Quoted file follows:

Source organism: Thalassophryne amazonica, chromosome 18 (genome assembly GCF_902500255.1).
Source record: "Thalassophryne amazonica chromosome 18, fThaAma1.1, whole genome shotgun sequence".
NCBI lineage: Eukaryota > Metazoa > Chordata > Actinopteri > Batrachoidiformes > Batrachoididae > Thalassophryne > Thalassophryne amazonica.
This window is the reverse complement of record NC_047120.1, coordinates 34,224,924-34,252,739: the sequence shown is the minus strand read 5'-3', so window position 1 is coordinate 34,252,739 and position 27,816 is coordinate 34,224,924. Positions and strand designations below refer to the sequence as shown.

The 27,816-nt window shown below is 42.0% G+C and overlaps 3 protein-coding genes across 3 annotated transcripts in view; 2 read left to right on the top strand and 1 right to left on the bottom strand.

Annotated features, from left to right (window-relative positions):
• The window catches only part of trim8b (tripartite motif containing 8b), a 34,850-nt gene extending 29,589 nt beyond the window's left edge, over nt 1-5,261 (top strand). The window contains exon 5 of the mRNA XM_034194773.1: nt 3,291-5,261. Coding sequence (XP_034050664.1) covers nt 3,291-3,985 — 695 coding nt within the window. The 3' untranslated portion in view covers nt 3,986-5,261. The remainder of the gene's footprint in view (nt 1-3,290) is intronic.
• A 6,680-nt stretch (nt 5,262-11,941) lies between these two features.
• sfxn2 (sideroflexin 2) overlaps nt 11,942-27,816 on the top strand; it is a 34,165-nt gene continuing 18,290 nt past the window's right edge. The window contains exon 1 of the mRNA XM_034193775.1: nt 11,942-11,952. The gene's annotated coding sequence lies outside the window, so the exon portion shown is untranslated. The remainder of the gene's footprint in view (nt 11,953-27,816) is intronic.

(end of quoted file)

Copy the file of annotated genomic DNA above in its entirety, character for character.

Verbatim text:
Source organism: Thalassophryne amazonica, chromosome 18 (genome assembly GCF_902500255.1).
Source record: "Thalassophryne amazonica chromosome 18, fThaAma1.1, whole genome shotgun sequence".
NCBI lineage: Eukaryota > Metazoa > Chordata > Actinopteri > Batrachoidiformes > Batrachoididae > Thalassophryne > Thalassophryne amazonica.
This window is the reverse complement of record NC_047120.1, coordinates 34,224,924-34,252,739: the sequence shown is the minus strand read 5'-3', so window position 1 is coordinate 34,252,739 and position 27,816 is coordinate 34,224,924. Positions and strand designations below refer to the sequence as shown.

The 27,816-nt window shown below is 42.0% G+C and overlaps 3 protein-coding genes across 3 annotated transcripts in view; 2 read left to right on the top strand and 1 right to left on the bottom strand.

Annotated features, from left to right (window-relative positions):
• The window catches only part of trim8b (tripartite motif containing 8b), a 34,850-nt gene extending 29,589 nt beyond the window's left edge, over nt 1-5,261 (top strand). The window contains exon 5 of the mRNA XM_034194773.1: nt 3,291-5,261. Coding sequence (XP_034050664.1) covers nt 3,291-3,985 — 695 coding nt within the window. The 3' untranslated portion in view covers nt 3,986-5,261. The remainder of the gene's footprint in view (nt 1-3,290) is intronic.
• A 6,680-nt stretch (nt 5,262-11,941) lies between these two features.
• sfxn2 (sideroflexin 2) overlaps nt 11,942-27,816 on the top strand; it is a 34,165-nt gene continuing 18,290 nt past the window's right edge. The window contains exon 1 of the mRNA XM_034193775.1: nt 11,942-11,952. The gene's annotated coding sequence lies outside the window, so the exon portion shown is untranslated. The remainder of the gene's footprint in view (nt 11,953-27,816) is intronic.